17th century English activist, advocate of "freeborn" rights and of a written constitution
See also:
  • FreedomPedia
  • John Lilburne

    John Lilburne (1614 - 29 August 1657), also known as Freeborn John, was an English political Leveller before, during and after the English Civil Wars 1642-1650. He coined the term "freeborn rights", defining them as rights with which every human being is born, as opposed to rights bestowed by government or human law. In his early life he was a Puritan, though towards the end of his life he became a Quaker. His works have been cited in opinions by the United States Supreme Court.


    1614, in Greenwich, England


    29 Aug 1657, in Eltham, Kent, England


    Freeborn John Lilburne 1615-57, by David Plant
    BCW (British Civil Wars, Commonwealth and Protectorate, 1638-60) Project website
    "Lilburne's writings were popular and circulated widely. He described the many injustices he had suffered at the hands of the authorities. The Lords, the Commons, the clergy, army officers, magistrates, gaolers—no-one was safe from his vitriol. He fearlessly drew attention to examples of hypocrisy, corruption and profiteering wherever he saw them. He soon alienated most of his powerful friends, including Cromwell, but Lilburne's imprisonment stirred a storm of political activity and protest in his defence. His central demand ... became a focal point in the formation of the Leveller movement."
    John Lilburne, by John Simkin, Nov 2016
    Spartacus Educational
    "While in Newgate Prison Lilburne used his time studying books on law and writing pamphlets. This included The Free Man's Freedom Vindicated (1647) where he argued that 'no man should be punished or persecuted... for preaching or publishing his opinion on religion'. He also outlined his political philosophy: 'All and every particular and individual man and woman, that ever breathed in the world, are by nature all equal and alike in their power, dignity, authority and majesty, none of them having (by nature) any authority, dominion or magisterial power one over or above another.'"

    Web Pages

    John Lilburne - Online Library of Liberty
    Includes portrait, short biography and links to various versions of Lilburne's works and to selected quotations
    "John Lilburne (1615-1657) was a leader in the Leveller movement of the 1640s. A prolific pamphleteer, he was imprisoned several times for his religious views and became an ardent defender of religious liberty. He was active in the army of parliament and rose to the rank of Lieutenant-Colonel. His more important works include England's Birthright Justified (1645), England's New Chains Discovered (1649), The Hunting of the Foxes (1649)."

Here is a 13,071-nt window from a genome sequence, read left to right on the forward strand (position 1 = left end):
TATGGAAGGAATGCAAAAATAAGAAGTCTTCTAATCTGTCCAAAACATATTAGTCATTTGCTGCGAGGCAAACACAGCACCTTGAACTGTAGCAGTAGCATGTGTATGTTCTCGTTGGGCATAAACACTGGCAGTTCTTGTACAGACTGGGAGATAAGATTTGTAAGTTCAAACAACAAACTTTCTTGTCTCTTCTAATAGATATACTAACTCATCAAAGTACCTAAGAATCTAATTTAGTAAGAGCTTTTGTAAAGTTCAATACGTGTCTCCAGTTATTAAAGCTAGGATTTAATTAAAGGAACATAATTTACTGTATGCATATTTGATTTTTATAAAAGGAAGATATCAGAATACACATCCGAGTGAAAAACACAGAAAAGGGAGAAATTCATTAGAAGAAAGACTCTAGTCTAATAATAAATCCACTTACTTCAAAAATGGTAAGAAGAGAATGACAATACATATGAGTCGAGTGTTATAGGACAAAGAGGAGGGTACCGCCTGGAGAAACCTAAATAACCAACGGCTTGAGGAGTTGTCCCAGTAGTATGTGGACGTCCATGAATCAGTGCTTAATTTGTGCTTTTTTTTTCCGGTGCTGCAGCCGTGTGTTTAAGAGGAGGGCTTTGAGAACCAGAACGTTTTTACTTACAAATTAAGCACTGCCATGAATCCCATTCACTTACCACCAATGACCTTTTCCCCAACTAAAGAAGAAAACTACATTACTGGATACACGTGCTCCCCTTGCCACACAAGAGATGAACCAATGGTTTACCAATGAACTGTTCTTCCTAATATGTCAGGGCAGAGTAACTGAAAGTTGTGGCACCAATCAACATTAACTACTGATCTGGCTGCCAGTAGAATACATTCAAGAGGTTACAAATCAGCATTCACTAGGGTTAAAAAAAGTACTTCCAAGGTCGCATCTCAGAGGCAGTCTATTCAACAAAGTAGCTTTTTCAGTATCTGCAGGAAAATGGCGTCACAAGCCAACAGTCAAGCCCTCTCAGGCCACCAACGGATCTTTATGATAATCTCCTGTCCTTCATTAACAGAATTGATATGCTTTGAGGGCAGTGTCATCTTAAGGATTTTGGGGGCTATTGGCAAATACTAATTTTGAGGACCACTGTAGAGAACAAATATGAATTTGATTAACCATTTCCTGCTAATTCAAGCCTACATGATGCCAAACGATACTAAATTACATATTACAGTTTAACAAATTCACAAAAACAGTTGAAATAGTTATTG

NewAgenda for Liberty: A Biography of John Lilburne, by Jim Powell, The Triumph of Liberty, 4 Jul 2000
    Lengthy biographical essay
    "17th-century pamphleteer, organizer, and dissident John Lilburne was an important early voice for liberty, especially in matters of criminal justice. ... In more than 80 pamphlets written during the mid-17th century, he attacked intolerance, taxes, censorship, trade restrictions and military conscription. He championed private property, free trade, freedom of association, freedom of religion, freedom of speech, freedom of the press, a rule of law, a separation of powers and a written constitution to limit government power. Lilburne helped bring these dynamic ideas together for the first time in human history."
    The Bill of Rights, by Hugo Black, New York University Law Review, Apr 1960
    Relates background stories that led to adoption of the Bill of Rights, including John Lilburne and religious persecution in colonial America
    "John Lilburne, a Puritan dissenter, ... found out the hard way that a citizen of England could not get a court and jury trial under English law if Parliament wanted to try and punish him in some kind of summary and unfair method of its own. ... His chief defense was that the Parliamentary conviction was a nullity ..."
    Related Topic: U.S. Bill of Rights


    An Agreement of the Free People of England: Tendered as a Peace-Offering to this distressed Nation, 1 May 1649
    "We the free People of England, ... Agree to ascertain our Government, to abolish all arbitrary Power, and to set bounds and limits both to our Supreme, and all Subordinate Authority ... we are agreed ... That the Supreme Authority ... shall be and reside henceforward in a Representative of the People consisting of four hundred persons, but no more ..."
    Related Topic: England

    The introductory paragraph uses material from a Wikipedia article, which is released under the Creative Commons Attribution-Share-Alike License 3.0.